Keynote speaker: Henry Yu, Associate Professor, Department of History, University of British Columbia
Under the auspices of the ‘Hong Kong History Project’, the Departments of History at the University of Bristol and the University of Hong Kong are jointly organizing a two-day international conference at the University of Hong Kong on 6-7 June 2019. Hong Kong has been described as its own cultural-historical place at the edge of the Chinese and British empires, and as an ‘in-between place’. But can we also consider Hong Kong beyond the edge of these two empires and as more than an in-between place? Our aim is to encourage work that will consider the city’s history within a global framework that includes, but is not restricted to, networks of people, goods, communications, ideas and culture.
The conference aims to enrich discussions on the connections between Hong Kong and the world by drawing together international scholars and students to share their research on the history of this city and its people, and to encourage participants to consider the city’s history within a global framework. We welcome papers exploring a range of themes and approaches relating to Hong Kong and its wider networks, including its diaspora in a historical perspective. We also encourage proposals for panel sessions of three papers.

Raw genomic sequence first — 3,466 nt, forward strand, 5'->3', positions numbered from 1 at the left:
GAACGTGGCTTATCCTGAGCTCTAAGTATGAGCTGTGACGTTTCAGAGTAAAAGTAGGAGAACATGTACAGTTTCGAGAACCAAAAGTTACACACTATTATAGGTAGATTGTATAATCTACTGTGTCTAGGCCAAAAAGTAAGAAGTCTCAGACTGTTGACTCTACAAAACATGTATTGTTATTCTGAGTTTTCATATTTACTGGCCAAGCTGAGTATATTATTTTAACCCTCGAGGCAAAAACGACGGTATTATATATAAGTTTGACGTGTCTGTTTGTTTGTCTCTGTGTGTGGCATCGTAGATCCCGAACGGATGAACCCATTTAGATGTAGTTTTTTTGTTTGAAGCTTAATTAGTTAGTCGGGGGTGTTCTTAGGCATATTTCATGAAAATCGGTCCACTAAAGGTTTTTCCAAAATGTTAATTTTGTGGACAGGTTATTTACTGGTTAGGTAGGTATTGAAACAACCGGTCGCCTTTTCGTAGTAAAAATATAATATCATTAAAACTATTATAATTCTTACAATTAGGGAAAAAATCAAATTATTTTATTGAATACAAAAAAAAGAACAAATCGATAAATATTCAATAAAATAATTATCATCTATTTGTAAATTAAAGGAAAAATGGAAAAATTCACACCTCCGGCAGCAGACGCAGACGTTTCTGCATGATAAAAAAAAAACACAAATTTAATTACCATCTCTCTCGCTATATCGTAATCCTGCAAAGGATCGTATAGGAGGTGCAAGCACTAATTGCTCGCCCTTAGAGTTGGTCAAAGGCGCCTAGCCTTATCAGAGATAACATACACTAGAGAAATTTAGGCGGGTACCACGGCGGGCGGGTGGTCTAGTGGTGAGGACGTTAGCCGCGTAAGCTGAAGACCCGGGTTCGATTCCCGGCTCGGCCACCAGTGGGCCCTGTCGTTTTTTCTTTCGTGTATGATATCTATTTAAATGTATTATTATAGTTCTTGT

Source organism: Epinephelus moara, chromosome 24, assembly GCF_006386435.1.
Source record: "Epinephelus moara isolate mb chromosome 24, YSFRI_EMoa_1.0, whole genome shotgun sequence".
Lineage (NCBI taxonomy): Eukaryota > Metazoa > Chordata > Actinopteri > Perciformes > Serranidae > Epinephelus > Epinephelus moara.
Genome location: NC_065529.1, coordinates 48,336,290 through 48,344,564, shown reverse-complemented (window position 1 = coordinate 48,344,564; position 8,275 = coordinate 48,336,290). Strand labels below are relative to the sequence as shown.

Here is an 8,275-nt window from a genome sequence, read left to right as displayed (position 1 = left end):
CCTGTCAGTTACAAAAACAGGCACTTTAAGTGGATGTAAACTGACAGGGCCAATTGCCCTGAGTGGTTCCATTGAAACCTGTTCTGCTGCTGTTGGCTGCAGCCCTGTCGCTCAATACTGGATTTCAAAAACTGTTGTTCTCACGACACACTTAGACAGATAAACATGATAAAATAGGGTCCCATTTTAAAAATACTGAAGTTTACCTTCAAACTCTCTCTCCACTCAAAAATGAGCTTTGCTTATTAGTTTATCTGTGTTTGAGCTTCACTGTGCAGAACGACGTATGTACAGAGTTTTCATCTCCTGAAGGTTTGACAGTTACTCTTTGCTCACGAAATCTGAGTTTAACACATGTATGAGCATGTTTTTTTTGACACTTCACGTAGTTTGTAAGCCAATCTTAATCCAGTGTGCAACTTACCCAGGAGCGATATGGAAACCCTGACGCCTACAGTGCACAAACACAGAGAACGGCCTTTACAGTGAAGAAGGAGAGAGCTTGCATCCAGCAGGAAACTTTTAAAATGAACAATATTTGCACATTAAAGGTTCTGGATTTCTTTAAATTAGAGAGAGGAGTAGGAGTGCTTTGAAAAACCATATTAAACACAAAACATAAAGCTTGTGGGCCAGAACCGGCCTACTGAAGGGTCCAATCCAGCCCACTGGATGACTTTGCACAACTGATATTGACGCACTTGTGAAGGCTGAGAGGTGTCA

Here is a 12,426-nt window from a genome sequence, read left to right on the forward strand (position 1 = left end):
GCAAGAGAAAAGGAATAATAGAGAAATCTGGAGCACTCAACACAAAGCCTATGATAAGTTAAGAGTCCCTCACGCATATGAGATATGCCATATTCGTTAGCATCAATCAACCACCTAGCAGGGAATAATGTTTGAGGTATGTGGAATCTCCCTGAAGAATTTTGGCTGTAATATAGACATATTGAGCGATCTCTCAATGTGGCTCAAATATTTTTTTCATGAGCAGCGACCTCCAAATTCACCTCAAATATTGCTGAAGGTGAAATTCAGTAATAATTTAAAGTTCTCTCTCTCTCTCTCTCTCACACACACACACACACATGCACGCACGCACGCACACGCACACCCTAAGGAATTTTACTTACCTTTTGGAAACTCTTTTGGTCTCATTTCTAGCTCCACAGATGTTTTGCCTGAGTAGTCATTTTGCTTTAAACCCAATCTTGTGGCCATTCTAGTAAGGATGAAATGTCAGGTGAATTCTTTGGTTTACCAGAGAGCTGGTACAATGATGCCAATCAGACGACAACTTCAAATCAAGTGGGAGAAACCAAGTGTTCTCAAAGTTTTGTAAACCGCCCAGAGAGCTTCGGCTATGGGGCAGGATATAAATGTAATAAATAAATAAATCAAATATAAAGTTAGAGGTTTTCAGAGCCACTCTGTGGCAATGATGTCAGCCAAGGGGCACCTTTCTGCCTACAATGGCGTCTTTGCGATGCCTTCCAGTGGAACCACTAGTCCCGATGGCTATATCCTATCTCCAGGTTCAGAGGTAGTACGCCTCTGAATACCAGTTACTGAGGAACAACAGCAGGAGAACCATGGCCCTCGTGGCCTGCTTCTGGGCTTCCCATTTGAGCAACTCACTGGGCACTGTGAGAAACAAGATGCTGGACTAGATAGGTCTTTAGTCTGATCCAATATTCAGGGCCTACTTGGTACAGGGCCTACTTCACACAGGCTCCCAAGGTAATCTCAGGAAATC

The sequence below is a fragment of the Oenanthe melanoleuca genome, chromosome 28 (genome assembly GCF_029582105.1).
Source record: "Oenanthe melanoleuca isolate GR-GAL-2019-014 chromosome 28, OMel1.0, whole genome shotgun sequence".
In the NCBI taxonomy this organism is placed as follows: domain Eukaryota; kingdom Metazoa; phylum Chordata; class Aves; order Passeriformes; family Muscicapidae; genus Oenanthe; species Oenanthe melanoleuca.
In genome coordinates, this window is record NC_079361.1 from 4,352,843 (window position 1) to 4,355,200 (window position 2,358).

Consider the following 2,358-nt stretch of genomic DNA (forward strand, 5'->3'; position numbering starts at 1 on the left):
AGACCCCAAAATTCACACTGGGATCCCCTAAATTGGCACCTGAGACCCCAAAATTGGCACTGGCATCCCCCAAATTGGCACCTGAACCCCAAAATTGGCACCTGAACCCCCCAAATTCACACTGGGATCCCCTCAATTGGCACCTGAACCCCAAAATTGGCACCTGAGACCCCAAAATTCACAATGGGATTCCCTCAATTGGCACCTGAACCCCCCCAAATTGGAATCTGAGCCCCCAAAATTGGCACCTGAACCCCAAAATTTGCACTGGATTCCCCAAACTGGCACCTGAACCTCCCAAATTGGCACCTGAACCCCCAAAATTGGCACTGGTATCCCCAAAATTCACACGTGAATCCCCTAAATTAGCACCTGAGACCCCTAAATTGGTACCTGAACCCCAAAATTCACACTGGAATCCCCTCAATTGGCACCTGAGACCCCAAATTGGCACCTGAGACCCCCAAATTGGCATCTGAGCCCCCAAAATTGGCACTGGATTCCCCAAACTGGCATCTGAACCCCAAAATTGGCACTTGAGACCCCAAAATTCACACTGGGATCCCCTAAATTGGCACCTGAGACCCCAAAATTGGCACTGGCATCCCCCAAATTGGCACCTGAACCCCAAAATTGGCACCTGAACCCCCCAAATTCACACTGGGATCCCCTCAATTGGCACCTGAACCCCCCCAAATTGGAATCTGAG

Specific conference themes to be explored may include:
- Migration, communities, and diasporas
- Environmental history
- Culture, identity, and belonging
- Colonialism and post-colonialism
- Hong Kong’s international relations
- Mobilities, transnational spaces, and port cities
- Modernity and cosmopolitanism
- Hong Kong’s economic transitions
Proposals are invited for individual papers of 20 minutes, or for panels including three such papers. To submit a proposal for consideration, send an abstract of 300 words (maximum) and 1-page cv by 5 January 2019 to firstname.lastname@example.org. Accepted participants will be notified by January 30.
A limited number of travel bursaries will be available to postgraduate students. To be considered, please submit with your application a short statement outlining your research interests, purpose in attending the conference, an estimated budget of expenses, and availability of funding from your institution.
Robert Bickers, University of Bristol
John Carroll, University of Hong Kong
Vivian Kong, University of Bristol
Nathan Kwan, University of Hong Kong & King’s College, London
Joyce Lau, University of Hong Kong
Chris Wemyss, University of Bristol
The conference is funded by the University of Bristol’s ‘Hong Kong History Project’ and the Faculty of Arts, University of Hong Kong.